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Understanding Models, Views, and Controllers

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[ASP.net] [www.ASP.net] [Stephen Walther] Hi, my name is Stephen Walther, and in this video I'm going to be giving you an overview of ASP.net and MVC applications. My real goal is to explain the three letters, MVC. I want to explain the different parts to the model, view, controller application. So I want to explain what models are, what views are, and what controllers are. So I really want to give you a sense of how all these things work together and how an MVC application differs from an ASP.net web forms application or even an active server pages application. So let's start by creating a new visual studio project. We'll create an ASP.net MVC application visual studio. Let me switch over to visual studio. I'm going to go to File, New Project, and I'm going to select Visual Basic over here on the left. I could, of course if I wanted to, use C sharp as my language. Then over here on the right, I'm going to select the ASP.net MVC web application template. The default name of MVC application 1, not the best name in the world, but I'm going to stick with it since this is just our throw-away application. Click OK. The next thing it's going to ask is whether I want to create a project for creating unit tests for my new MVC application. I'm just going to select No, because we're not going to be using unit tests. And there we go, go over here to Solution Explorer, you're going to notice that we get a bunch of default folders, and some default files. So what's going on here? Again, you'll notice that we get a folder that corresponds to each of the letters in MVC. We get a models folder, a views folder, and a controllers folder. So what's going on with those folders? The best way to kind of get a handle on what's going on in the content of these folders, is to run an MVC application. Fortunately for us, we get a default MVC application when we create a new MVC application in Visual Studio. If you open up the controllers folder, you notice that we get a default controller. And if we open up the views folder, you notice that we actually get a subfolder with some views in it. So we can go ahead and run this and we'll get a very, very simple sample application. So I'm going to go ahead and hit Run. It's going to ask me whether I want to go into debug mode, I'm going to click OK. And it's opening up a browser. And there we go, we get our sample MVC application. Now this is an insanely simple application we get, that only consists of two pages. It consists of this homepage right here, that's what we're seeing by default, And if you click About Us, you get this about page right here. So that's it in terms of the application. The important thing to notice about the sample application is the URL, the address bar in your browser. If I click on Home, notice that the URL is /home, it's going to some content at /home. If I click on about, the URL says /about. Okay, so let's close down the browser. Let's try to find the Home and the About content. So I'm going to go over here to the Solution Explorer window, I'm looking for /about. I'm not finding it. It's nowhere to be found. So what's going on, why can't I find /home or /about within my solution files? This points to a really critical difference between an ASP.net web forms, or active servers pages classic application, and an ASP.net MVC application. So in an ASP.net web forms application, or, for that matter, an ASP classic application, a URL corresponds to a page on disk. In other words, if you type in a URL into your browser and you hit Enter, there better be a page that corresponds to that URL on your web server or you're going to get back an error, you'll get back a 404 error. That's not how it works in an ASP.net MVC application. In an ASP.net MVC application, a URL corresponds to something called a controller action. So you type in a URL, you hit Return, it's not a page that's requested from the server. What happens is a particular method of a particular class get invoked. And so some application logic runs. One way to think about this is an ASP.net web forms application, or active server pages app, a classic application is kind of content centered, it's all concerned about what content you get back when you type in a certain URL. And ASP.net MVC application, on the other hand, is more logic centric. It's more concerned about what kind of logic to invoke on the server when you type in the URL. Business logic might do something like it might return some HTML content back to the browser, but it could do anything you want. It could throw back an error message, it could redirect you to some other kind of logic that runs on the server. But it's logic that runs, it's not content that's returned. So how does a URL get mapped over to a certain bit of logic and an ASP.net MVC application? That's where something called URL routing comes in. URL routing is responsible for mapping a URL to a particular controller action. So let me explain how that works. I'm going to switch back to Visual Studio. Let me double-click on this global .asax file here. Let me show you what's going on inside of that. The global .asax file contains all of the application life cycle events. One of those events is the application start event, that event is raised right when your application starts up. You'll notice inside of this global .asax file, this method called register routes is called— and register routes, what that does, is it sets up somethiing called a route table for your MVC application. What the route table does is, it's responsible for mapping URLs to particular controller actions. And you'll notice that they give you a default route inside of here, this guy right here, in fact, it's actually named Default. So by default they're going to assume that if you type in your URL, that your URL is going to have 3 parts. The first part is going to be the name of the controller, the second part is going to be the name of an action, and the third part is going to represent an ID. And they also give you default values for these three parts. So if you don't type in the name of a controller, it's going to default to Home. If you don't type in the name of an action, it's going to default to the Index. And finally, if you don't type in an ID, it's just going to default to an empty screen. So let's switch back over here for a second. So we were looking for that page called Home before, it doesn't exist. If you type in just /home, what happens is, by default, that turns into /home/index and then there's an empty string because there's no ID there. If you type in /home/about, that gets mapped over to the home controller and the about action when the home controller gets called. If you typed in something like /MyController/DoSomething/34, what would happen is it's going to go to a controller called My Controller, it's going to call the Do Something method on that controller, and it's going to pass over to a parameter with the value of 34 named ID into it. So let's take a look now at the controllers to see what a controller looks like generally. We get the one controller by defaults in our sample application, the Home controller. So I just opened it up over here, it is in the controllers folder. All the controllers that you create will be in the controllers folder. And you notice that the home contoller has 2 functions inside of it. It has an index function and it has an about function. That's good, because the index function is what gets called when you do /home/index, the about action is called when you type into your browser /home/about. So that's how it works. What both of these functions do, is they both return a view. So we talked about controllers, and controllers often what they do internally is the controller action just returns a view back from it. So how does this work? If you just say return view, the name of the view is inferred from the name of the controller action. So what's going to happen here is the MVC framework is going to look for a view called index, because that's the name of the action, in a folder called home, because that's the name of the controller. So we do have that. If I go over to my solution explorer window again, and expand out this views folder, you notice that there is a home subfolder that corresponds to the name of the controller. And inside that home subfolder, you have 2 views called about and index, which is good, because we're returning a view both from the index action and from the about action. And these are the views that get returned. It's all mapped by convention, it all has to follow that convention, of how you lay out these different files within your solution. All right, so what's a view look like? Well, this shouldn't be surprising if I open up a view, you notice that it's just HTML. Inside of here we have normal HTML tags. This contains all of the content that you want to display to the user, so normally it just contains some HTML content inside of it. All right, at this point we've managed to talk about controllers and views. And you remember what a controller is responsible for doing is firing off some logic when a request is made from a browser. [fires off some logic in response to a browser request] And a view contains the HTML mark up and contents that is returned to the browser. So the only thing left in this MVC stuff is what's the model? So we've talked about the view and the controller. So where does the model come in? The idea of the model is, the model is supposed to consist of all your logic, all your application logic, all your database access logic, all of that stuff goes into the model. So the model really consists of a bunch of classes. Another way of explaining that is over here in our controller, these controller functions right now are really, really small. We don't have a lot of logic going on inside the index function or the about function. That's the way it's supposed to be. You always want your controller actions to be very, very skinny. They should only contain the minimal amount of logic to be able to decide which view to show or what kind of response to perform in response to a browser request. You want to put all of your application logic, all of your data access stuff, all that kind of stuff into a bunch of classes that you stick inside your models folder. Then you can call out to those classes within your controller method. So the general way of explaining that is just to say that controllers should be skinny.. Models should be fat. All your application logic in general should be pushed over into your model. So model consists of business logic, data access logic, all the logic that makes up your application. So that's the MVC, that's the model, view, and controller. So this was a very, very high-level overview of the different parts of an ASP.net MVC application. But I hope it gives you enough to sort of get started understanding what's going on with the different parts of an MVC application. [www.ASP.net]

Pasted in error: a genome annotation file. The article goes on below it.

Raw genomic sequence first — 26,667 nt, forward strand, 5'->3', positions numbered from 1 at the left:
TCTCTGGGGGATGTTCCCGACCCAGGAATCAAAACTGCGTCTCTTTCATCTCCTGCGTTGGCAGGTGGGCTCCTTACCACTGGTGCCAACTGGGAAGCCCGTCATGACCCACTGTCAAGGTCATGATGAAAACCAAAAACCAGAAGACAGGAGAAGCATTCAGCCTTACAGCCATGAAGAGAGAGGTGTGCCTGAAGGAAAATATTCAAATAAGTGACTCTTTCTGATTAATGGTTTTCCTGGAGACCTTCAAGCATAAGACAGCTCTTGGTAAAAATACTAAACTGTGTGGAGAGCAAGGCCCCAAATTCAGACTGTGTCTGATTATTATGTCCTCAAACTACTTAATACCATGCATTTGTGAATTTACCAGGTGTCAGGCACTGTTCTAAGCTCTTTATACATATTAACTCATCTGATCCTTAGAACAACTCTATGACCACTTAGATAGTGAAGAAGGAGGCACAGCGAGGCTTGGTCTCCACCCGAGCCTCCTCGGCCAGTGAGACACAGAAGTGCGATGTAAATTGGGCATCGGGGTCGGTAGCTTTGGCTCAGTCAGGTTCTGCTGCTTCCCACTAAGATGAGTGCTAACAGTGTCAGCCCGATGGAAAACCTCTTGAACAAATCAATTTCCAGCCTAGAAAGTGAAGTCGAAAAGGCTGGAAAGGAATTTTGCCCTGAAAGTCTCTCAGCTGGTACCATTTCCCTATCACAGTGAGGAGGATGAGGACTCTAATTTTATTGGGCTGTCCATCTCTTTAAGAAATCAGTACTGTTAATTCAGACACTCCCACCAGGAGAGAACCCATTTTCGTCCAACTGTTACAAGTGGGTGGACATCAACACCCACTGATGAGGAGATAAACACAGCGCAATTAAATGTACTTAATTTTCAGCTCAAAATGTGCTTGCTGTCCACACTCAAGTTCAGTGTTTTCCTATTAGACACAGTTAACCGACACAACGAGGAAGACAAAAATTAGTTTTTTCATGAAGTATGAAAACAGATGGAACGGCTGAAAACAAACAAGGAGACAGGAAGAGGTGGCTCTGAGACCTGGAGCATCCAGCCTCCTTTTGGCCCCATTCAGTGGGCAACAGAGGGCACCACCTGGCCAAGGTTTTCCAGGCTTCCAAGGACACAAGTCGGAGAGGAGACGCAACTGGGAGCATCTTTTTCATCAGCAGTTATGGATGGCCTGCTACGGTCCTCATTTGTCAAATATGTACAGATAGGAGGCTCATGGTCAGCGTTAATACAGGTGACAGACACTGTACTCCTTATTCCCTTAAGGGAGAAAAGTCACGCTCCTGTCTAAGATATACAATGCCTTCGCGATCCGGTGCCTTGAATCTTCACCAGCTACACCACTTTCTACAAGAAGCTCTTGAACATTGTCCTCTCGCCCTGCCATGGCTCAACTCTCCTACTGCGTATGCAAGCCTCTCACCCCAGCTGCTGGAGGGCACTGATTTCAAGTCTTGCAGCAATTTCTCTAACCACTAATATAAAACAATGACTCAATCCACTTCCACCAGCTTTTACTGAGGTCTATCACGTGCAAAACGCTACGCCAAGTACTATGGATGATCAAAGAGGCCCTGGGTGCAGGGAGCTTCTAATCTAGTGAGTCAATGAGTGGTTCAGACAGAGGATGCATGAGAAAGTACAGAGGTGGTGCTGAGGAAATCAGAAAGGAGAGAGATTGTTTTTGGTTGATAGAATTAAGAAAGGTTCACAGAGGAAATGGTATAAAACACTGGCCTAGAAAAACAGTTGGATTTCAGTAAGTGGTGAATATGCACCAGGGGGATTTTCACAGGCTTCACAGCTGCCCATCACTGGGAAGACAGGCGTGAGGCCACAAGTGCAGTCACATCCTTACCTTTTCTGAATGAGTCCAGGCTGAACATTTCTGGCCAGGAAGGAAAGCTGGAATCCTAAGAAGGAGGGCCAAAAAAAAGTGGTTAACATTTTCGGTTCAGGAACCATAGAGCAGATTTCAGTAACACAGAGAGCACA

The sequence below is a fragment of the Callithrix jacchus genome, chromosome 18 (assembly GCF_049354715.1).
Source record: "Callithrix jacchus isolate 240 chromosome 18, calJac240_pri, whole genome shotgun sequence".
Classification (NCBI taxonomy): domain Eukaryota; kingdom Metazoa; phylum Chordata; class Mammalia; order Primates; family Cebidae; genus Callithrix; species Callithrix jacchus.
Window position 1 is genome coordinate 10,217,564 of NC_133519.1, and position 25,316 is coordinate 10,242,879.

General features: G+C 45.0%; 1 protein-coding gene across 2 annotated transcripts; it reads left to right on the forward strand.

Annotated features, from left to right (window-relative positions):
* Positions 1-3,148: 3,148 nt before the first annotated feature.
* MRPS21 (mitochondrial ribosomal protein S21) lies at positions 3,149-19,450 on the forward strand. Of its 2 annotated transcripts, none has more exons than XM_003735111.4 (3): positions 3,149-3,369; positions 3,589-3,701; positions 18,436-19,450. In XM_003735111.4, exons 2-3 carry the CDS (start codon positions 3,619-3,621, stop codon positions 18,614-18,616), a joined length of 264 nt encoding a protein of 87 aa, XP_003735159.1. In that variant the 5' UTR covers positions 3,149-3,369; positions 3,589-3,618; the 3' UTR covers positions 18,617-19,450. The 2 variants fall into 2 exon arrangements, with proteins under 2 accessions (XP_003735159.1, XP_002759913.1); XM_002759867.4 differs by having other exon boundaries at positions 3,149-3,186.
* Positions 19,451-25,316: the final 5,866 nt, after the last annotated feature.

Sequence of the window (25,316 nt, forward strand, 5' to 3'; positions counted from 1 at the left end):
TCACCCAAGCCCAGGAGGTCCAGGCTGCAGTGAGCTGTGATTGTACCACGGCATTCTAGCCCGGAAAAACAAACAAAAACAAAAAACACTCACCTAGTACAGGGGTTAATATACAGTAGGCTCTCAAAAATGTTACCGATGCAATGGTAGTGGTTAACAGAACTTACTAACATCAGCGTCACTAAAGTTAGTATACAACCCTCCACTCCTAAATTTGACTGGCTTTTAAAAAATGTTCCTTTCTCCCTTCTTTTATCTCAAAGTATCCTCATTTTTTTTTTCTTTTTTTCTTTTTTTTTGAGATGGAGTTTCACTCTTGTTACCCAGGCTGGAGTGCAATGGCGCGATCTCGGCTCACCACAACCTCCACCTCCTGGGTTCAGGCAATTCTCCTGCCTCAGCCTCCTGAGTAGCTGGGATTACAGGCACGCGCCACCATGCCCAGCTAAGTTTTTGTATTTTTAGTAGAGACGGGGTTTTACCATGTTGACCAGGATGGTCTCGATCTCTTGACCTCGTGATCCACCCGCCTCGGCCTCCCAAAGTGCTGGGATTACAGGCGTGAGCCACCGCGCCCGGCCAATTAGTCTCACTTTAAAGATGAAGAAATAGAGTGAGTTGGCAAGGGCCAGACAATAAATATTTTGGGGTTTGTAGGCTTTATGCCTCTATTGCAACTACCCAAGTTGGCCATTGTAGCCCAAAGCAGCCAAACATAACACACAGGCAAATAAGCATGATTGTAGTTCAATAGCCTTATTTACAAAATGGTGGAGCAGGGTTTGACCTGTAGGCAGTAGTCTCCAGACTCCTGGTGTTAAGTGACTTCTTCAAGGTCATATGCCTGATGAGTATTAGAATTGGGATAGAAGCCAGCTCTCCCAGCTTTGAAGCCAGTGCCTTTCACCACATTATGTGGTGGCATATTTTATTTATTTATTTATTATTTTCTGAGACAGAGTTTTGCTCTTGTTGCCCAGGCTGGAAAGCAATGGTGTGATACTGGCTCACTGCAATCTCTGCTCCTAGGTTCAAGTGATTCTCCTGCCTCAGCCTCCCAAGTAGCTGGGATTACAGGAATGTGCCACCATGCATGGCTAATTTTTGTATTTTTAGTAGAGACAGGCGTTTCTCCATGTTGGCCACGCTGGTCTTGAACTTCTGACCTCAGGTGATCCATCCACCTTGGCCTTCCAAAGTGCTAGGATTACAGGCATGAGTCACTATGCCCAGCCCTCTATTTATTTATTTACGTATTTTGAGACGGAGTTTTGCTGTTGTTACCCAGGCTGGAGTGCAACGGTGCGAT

Video Details

Duration: 13 minutes and 4 seconds
Country: United States
Language: English
License: All rights reserved
Genre: None
Views: 5
Posted by: neudesicasp on Sep 16, 2013

Confused about Models, Views, and Controllers? In this tutorial, Stephen Walther introduces you to the different parts of an ASP.NET MVC application. For additional information about this video, read the "Understanding Models, Views, and Controllers" tutorial (C#, VB).